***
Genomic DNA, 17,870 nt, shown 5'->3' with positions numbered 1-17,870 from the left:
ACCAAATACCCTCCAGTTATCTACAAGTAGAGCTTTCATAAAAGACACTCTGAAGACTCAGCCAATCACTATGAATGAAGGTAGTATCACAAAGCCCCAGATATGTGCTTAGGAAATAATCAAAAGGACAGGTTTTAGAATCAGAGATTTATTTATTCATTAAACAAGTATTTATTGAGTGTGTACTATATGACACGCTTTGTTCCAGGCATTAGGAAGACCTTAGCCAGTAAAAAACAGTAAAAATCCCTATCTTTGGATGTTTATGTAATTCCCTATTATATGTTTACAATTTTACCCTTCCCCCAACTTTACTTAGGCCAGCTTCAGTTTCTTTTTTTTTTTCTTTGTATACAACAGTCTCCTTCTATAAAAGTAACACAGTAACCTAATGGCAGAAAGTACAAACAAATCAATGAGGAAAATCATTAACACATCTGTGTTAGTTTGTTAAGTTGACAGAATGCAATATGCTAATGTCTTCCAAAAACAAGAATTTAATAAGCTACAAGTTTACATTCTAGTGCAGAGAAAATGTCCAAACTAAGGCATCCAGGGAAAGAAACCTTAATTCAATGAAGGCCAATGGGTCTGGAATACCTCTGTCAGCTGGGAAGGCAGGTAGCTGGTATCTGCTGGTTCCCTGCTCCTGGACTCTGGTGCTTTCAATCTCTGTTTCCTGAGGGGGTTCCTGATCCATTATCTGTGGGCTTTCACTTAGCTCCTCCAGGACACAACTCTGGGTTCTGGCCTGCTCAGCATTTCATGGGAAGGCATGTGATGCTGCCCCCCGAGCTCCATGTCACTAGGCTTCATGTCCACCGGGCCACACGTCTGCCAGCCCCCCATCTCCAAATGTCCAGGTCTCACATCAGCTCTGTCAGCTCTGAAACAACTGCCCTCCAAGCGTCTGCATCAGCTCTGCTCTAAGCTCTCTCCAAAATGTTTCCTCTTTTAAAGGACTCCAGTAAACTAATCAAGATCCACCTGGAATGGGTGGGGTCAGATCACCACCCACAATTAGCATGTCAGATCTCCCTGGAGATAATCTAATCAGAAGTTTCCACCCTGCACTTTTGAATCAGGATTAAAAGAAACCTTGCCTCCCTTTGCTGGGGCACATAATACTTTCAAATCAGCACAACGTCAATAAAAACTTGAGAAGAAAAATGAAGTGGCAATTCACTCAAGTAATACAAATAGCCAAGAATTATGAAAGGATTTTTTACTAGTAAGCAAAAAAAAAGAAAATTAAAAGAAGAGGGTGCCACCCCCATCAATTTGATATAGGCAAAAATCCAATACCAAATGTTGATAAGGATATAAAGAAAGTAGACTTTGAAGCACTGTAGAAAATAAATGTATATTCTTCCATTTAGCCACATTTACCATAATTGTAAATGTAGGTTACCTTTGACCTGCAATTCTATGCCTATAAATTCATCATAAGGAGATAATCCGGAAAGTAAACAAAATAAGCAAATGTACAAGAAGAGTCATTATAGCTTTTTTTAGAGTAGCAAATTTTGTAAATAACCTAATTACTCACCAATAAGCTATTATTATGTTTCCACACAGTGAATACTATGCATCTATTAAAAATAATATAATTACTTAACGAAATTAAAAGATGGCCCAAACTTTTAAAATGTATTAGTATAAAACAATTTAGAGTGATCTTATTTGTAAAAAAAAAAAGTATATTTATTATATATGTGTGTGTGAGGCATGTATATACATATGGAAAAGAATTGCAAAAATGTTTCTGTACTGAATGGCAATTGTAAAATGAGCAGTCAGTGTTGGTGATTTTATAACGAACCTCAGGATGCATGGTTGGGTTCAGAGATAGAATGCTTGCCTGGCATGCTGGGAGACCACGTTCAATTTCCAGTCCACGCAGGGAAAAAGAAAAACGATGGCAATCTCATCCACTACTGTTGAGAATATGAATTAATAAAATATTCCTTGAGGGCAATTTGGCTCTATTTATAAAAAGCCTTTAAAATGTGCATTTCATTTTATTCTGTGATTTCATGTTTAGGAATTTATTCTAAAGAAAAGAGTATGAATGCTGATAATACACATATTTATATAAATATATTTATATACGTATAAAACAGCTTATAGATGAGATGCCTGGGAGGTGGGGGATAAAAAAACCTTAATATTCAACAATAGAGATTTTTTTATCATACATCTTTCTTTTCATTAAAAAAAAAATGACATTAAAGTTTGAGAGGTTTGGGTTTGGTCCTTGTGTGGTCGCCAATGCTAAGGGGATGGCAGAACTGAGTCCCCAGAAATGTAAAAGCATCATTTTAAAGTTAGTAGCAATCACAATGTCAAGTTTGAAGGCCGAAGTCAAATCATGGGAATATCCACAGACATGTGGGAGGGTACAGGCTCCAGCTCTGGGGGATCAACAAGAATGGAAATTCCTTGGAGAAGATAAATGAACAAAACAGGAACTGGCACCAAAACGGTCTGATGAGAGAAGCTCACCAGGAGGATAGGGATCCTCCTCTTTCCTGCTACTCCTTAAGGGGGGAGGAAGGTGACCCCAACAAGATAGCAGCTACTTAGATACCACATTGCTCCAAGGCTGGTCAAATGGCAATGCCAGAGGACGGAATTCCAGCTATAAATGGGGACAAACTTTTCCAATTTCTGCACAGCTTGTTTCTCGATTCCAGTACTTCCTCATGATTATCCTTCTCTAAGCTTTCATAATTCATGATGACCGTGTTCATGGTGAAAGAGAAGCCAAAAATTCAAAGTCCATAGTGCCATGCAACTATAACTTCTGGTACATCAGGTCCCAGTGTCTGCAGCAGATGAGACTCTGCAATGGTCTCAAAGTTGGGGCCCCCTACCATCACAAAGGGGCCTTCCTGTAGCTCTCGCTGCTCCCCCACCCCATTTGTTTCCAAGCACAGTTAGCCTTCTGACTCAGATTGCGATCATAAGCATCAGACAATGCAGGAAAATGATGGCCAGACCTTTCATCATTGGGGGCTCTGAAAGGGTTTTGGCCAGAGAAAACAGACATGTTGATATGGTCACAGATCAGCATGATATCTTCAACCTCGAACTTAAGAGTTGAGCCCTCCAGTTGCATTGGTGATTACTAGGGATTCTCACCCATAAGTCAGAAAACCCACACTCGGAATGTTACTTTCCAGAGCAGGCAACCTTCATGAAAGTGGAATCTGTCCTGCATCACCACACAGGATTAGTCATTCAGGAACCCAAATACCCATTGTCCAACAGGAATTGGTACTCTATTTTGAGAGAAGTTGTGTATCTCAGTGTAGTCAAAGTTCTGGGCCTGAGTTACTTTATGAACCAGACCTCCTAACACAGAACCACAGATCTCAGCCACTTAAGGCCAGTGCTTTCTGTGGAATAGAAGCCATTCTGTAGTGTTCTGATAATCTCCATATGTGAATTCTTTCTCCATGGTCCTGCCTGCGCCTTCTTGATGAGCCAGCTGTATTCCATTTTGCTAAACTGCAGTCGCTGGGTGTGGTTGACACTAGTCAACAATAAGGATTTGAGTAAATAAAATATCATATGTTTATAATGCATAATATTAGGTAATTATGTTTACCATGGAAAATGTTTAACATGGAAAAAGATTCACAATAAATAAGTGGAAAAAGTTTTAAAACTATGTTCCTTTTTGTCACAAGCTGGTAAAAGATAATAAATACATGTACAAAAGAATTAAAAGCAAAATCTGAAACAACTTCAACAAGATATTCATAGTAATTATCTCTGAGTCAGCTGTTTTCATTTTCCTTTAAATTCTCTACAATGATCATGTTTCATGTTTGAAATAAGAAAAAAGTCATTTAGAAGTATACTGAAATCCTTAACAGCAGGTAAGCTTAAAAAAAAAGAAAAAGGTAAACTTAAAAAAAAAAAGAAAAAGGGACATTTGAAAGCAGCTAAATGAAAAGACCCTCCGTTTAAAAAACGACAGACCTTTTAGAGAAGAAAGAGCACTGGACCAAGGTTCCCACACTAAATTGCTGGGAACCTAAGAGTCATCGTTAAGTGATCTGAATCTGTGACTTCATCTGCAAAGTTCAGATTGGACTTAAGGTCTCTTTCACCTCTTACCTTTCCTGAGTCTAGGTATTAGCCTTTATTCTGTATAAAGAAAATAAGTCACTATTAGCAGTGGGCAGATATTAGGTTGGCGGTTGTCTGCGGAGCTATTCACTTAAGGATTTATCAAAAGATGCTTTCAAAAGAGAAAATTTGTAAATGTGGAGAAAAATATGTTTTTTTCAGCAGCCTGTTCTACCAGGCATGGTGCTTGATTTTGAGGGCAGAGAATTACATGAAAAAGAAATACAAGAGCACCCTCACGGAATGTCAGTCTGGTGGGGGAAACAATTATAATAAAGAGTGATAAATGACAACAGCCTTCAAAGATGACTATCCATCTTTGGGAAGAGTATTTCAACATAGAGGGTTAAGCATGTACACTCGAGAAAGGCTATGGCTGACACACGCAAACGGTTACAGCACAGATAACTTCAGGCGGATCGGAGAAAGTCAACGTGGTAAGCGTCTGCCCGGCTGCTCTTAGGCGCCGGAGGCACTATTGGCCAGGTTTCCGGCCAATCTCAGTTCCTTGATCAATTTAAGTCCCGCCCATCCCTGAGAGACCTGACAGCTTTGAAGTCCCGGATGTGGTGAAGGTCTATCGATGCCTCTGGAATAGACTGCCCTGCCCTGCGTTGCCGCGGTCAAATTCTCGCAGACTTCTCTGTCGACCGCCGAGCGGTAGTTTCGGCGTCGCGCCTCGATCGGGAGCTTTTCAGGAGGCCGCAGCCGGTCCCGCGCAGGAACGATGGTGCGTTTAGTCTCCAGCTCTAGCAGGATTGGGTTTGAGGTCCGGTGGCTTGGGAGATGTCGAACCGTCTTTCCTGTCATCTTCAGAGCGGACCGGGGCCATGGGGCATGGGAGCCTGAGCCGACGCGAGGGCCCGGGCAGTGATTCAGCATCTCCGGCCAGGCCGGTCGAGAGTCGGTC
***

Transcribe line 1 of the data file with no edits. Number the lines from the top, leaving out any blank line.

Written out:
Genomic DNA, 17,870 nt, shown 5'->3' with positions numbered 1-17,870 from the left: